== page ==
Thanks to Roman Rivilis for his help with data annotation for this post.

1For fun, we tried relating browser and operating system choice to interview performance, (smugly) expecting Chrome users to dominate. Not so. Browser choice didn’t matter, nor did what OS people used while interviewing.


2We got this data from looking at interviewees’ LinkedIn profiles.

55 thoughts on “Lessons from 3,000 technical interviews… or how what you do after graduation matters way more than where you went to school”

  1. I work with someone who is a terrible coder, contributes next to nothing, and spends most of his days taking coursera courses. I hope he interviews with you, I’m sure he will do amazing.

  2. Interested from an interviewer’s prospective ( we’re in a hiring kick right now):

    How did you control for job title in the interview? Specifically that a Jr. Developer w/ 0 years of experience might have gotten a 4* rating on a junior level technical screen, where a dev lead with 10 years experience might have scored low comparatively to his or her peers. Or perhaps a dev management roll had a request to include the tech screen so the powers that be can asses all strengths and weaknesses?

    Also, it feels like there’s a bit of subjective nature of “solid developer, would interview again” type responses that have little meaning in the comparison of a developer fresh out of college to a seasoned developer? Some interviewers may have less rigorous standards than others and depending on how you weighted the data that could be open to interpretation as well.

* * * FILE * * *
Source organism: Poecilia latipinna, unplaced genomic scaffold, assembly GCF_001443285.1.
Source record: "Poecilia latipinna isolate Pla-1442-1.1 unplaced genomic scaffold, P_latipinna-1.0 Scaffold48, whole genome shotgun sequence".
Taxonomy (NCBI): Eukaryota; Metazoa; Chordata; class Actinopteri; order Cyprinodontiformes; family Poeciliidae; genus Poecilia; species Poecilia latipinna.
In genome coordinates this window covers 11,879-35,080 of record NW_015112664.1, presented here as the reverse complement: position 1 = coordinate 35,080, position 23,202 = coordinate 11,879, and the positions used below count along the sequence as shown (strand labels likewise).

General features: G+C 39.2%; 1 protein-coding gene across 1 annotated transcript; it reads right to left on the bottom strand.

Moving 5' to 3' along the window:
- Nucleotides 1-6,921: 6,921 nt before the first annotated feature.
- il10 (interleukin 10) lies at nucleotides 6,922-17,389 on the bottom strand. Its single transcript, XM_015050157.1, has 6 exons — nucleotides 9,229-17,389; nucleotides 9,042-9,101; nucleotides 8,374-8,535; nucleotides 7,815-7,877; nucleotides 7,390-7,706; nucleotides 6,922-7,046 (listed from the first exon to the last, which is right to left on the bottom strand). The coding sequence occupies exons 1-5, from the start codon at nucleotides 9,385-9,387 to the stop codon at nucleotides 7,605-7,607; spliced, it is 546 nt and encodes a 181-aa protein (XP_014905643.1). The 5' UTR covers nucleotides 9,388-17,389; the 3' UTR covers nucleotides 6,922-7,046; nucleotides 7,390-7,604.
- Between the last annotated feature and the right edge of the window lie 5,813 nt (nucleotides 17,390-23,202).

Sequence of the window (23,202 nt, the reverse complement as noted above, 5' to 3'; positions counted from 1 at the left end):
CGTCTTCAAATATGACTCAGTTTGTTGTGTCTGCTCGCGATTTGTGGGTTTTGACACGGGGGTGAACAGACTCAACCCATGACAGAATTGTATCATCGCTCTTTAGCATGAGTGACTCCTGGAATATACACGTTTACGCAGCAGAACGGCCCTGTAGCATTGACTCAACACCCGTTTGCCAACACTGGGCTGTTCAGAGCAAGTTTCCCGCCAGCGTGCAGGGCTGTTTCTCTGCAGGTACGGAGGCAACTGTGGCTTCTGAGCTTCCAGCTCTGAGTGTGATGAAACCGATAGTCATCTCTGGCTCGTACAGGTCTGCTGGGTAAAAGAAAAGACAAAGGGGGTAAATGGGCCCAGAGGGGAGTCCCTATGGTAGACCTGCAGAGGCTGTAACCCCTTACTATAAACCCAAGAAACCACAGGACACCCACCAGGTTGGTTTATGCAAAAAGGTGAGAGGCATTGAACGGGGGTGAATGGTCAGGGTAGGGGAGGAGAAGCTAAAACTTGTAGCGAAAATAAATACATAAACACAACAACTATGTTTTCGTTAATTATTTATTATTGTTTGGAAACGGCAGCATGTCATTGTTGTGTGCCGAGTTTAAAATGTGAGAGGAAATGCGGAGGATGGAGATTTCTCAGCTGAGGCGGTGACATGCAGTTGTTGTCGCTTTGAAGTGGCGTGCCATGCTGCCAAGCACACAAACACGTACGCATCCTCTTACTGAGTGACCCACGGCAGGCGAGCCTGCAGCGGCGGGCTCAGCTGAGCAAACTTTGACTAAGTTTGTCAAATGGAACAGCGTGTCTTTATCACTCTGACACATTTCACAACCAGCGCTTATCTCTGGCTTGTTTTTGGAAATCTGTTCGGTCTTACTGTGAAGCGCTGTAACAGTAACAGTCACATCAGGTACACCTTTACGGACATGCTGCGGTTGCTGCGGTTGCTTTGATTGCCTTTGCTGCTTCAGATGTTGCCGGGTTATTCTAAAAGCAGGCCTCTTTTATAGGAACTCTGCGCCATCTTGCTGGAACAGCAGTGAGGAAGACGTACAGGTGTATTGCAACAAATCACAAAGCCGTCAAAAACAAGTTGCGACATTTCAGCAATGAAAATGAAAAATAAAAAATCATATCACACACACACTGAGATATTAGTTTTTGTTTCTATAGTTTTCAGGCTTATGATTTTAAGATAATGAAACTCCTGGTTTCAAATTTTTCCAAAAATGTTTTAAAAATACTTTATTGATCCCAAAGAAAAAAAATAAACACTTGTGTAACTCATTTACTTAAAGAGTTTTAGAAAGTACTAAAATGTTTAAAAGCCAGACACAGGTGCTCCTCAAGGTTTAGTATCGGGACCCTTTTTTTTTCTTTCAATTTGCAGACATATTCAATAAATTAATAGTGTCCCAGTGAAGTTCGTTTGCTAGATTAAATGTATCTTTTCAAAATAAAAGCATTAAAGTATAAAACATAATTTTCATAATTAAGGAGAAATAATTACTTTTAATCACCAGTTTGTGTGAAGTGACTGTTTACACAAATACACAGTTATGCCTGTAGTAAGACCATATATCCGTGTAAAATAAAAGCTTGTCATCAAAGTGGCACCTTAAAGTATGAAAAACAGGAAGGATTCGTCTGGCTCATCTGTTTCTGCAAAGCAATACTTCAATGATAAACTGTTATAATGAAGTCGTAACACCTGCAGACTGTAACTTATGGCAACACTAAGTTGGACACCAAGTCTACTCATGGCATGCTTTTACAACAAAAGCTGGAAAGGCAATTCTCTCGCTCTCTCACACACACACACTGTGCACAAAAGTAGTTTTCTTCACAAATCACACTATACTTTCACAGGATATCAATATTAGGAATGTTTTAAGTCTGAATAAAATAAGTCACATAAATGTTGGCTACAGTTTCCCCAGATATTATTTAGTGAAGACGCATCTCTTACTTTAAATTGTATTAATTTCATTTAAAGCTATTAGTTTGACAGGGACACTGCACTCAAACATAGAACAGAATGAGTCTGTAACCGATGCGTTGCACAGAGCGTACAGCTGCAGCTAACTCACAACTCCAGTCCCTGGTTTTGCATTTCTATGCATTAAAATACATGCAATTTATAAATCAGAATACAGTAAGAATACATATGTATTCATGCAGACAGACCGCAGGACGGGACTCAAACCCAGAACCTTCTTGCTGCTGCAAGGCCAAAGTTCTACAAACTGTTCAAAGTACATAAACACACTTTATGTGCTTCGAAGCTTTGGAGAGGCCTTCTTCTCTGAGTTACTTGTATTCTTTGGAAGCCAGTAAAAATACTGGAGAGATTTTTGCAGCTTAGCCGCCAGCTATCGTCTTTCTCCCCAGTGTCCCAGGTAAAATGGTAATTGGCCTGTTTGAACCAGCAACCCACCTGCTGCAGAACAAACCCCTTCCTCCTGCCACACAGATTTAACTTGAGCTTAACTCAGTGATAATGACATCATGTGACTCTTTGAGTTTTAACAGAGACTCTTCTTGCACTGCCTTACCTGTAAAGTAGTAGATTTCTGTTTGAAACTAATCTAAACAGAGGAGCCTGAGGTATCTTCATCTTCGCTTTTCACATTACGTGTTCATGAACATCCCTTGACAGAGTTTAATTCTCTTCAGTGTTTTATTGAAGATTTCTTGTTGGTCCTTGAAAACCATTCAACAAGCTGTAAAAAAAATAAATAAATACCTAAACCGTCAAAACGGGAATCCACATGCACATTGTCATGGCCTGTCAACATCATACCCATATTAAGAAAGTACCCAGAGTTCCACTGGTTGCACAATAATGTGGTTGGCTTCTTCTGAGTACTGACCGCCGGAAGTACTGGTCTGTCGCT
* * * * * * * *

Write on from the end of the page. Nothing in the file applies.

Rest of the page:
Maybe I’m missing something in the data analysis that addressed this – it doesn’t feel wrong, just inconclusive? While I subjectively and anecdotally agree with the results, I don’t know that I feel comfortable using the data as a supporting reference to why I feel that way.

  3. Thanks for writing this! I also have the opinion that a college pedigree isn’t a great hiring indicator, but you hit the nail on the head. Hiring practices and interview questions tend to be biased towards those who have the degrees and have been trained to solve algorithm questions. Until there’s a large shift in trend to ask more practical questions relevant to the job, I think that this is an unfortunate correlation you will see.

  4. >observed that the time spent away from your schooling doesn’t do you any favors when it comes to interview prep
    This is a sad truth. Companies end up hiring bad workers, but ones with good memory that remember algos by hearth. It creates a non-autonomous work force with sky rocking PEP quantity. Recently went back to look for a job after working 5 years, was asked a ton of questions about general algos, analyse them, compare them etc. Nothing about what I built or done in the past. For sure a fresh grad looked better than me, until you ask him to create/build something by himself, alone. The fresh grad is lost. Where to start? What is a requirement? How do you validate? You have to tell them each step one after another. In the end when you have 10 of those guys it creates a code review & administrative burden where instead of working, you take care of the kids.

  5. Your conclusion that “what mattered way more than pedigree was the actions people took to better themselves (in this case, rounding out their existing knowledge with MOOCs), *regardless of their background*.” seems to explicit contradict what you say earlier, that “For people who attended top schools, completing Udacity or Coursera courses didn’t appear to matter.”

    Rather, that seems to indicate that the value of MOOC’s (at least in this context) is very much dependent on background.

  6. In our hiring process, we always ask candidates what their area of interest is, what projects have they done outside work, the last tech book they read or last programming language /tech skill they learnt. MOOC makes this concept more formal and it should because there are so many terrific courses on Udacity/Coursera etc that they are as good or better than the best text available on the subject.

  7. Can we really conclude from the bottom graph that past experience is worthless? Or should we conclude that the interviewing.io process didn’t at all reflect the candidate’s experience?